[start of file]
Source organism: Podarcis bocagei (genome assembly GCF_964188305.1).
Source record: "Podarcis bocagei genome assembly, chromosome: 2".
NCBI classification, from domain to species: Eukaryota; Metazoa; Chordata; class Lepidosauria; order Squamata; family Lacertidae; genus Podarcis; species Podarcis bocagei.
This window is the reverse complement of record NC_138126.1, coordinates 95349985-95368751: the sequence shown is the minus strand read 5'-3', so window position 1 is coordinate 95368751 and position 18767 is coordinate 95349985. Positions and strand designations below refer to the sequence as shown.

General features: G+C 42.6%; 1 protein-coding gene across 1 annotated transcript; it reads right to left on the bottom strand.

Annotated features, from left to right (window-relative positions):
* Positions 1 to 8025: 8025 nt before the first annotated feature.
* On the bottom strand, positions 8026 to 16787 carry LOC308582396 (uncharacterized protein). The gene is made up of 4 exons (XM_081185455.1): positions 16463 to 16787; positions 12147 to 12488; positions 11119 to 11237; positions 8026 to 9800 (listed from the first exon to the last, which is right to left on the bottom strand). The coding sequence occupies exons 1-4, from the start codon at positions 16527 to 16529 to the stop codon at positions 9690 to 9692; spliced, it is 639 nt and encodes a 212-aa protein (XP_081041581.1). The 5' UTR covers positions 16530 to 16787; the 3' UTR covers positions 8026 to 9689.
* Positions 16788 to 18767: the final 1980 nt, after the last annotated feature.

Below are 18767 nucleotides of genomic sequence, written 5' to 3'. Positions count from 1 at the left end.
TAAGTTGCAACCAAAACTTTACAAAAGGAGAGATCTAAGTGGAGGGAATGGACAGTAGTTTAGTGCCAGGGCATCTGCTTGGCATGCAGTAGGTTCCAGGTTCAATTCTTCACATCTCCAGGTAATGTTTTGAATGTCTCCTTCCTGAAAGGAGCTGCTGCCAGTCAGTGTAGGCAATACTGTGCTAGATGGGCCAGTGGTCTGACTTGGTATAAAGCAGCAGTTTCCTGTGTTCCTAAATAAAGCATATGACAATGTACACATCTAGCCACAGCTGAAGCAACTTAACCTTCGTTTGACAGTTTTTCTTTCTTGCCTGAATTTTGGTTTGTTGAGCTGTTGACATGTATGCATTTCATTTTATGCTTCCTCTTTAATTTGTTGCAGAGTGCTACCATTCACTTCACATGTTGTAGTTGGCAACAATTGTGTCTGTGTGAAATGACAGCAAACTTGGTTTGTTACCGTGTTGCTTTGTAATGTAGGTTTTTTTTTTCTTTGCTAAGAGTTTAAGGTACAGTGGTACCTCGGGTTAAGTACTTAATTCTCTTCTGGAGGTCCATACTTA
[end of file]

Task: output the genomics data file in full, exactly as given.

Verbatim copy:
Source organism: Podarcis bocagei (genome assembly GCF_964188305.1).
Source record: "Podarcis bocagei genome assembly, chromosome: 2".
NCBI classification, from domain to species: Eukaryota; Metazoa; Chordata; class Lepidosauria; order Squamata; family Lacertidae; genus Podarcis; species Podarcis bocagei.
This window is the reverse complement of record NC_138126.1, coordinates 95349985-95368751: the sequence shown is the minus strand read 5'-3', so window position 1 is coordinate 95368751 and position 18767 is coordinate 95349985. Positions and strand designations below refer to the sequence as shown.

General features: G+C 42.6%; 1 protein-coding gene across 1 annotated transcript; it reads right to left on the bottom strand.

Annotated features, from left to right (window-relative positions):
* Positions 1 to 8025: 8025 nt before the first annotated feature.
* On the bottom strand, positions 8026 to 16787 carry LOC308582396 (uncharacterized protein). The gene is made up of 4 exons (XM_081185455.1): positions 16463 to 16787; positions 12147 to 12488; positions 11119 to 11237; positions 8026 to 9800 (listed from the first exon to the last, which is right to left on the bottom strand). The coding sequence occupies exons 1-4, from the start codon at positions 16527 to 16529 to the stop codon at positions 9690 to 9692; spliced, it is 639 nt and encodes a 212-aa protein (XP_081041581.1). The 5' UTR covers positions 16530 to 16787; the 3' UTR covers positions 8026 to 9689.
* Positions 16788 to 18767: the final 1980 nt, after the last annotated feature.

Below are 18767 nucleotides of genomic sequence, written 5' to 3'. Positions count from 1 at the left end.
TAAGTTGCAACCAAAACTTTACAAAAGGAGAGATCTAAGTGGAGGGAATGGACAGTAGTTTAGTGCCAGGGCATCTGCTTGGCATGCAGTAGGTTCCAGGTTCAATTCTTCACATCTCCAGGTAATGTTTTGAATGTCTCCTTCCTGAAAGGAGCTGCTGCCAGTCAGTGTAGGCAATACTGTGCTAGATGGGCCAGTGGTCTGACTTGGTATAAAGCAGCAGTTTCCTGTGTTCCTAAATAAAGCATATGACAATGTACACATCTAGCCACAGCTGAAGCAACTTAACCTTCGTTTGACAGTTTTTCTTTCTTGCCTGAATTTTGGTTTGTTGAGCTGTTGACATGTATGCATTTCATTTTATGCTTCCTCTTTAATTTGTTGCAGAGTGCTACCATTCACTTCACATGTTGTAGTTGGCAACAATTGTGTCTGTGTGAAATGACAGCAAACTTGGTTTGTTACCGTGTTGCTTTGTAATGTAGGTTTTTTTTTTCTTTGCTAAGAGTTTAAGGTACAGTGGTACCTCGGGTTAAGTACTTAATTCTCTTCTGGAGGTCCATACTTA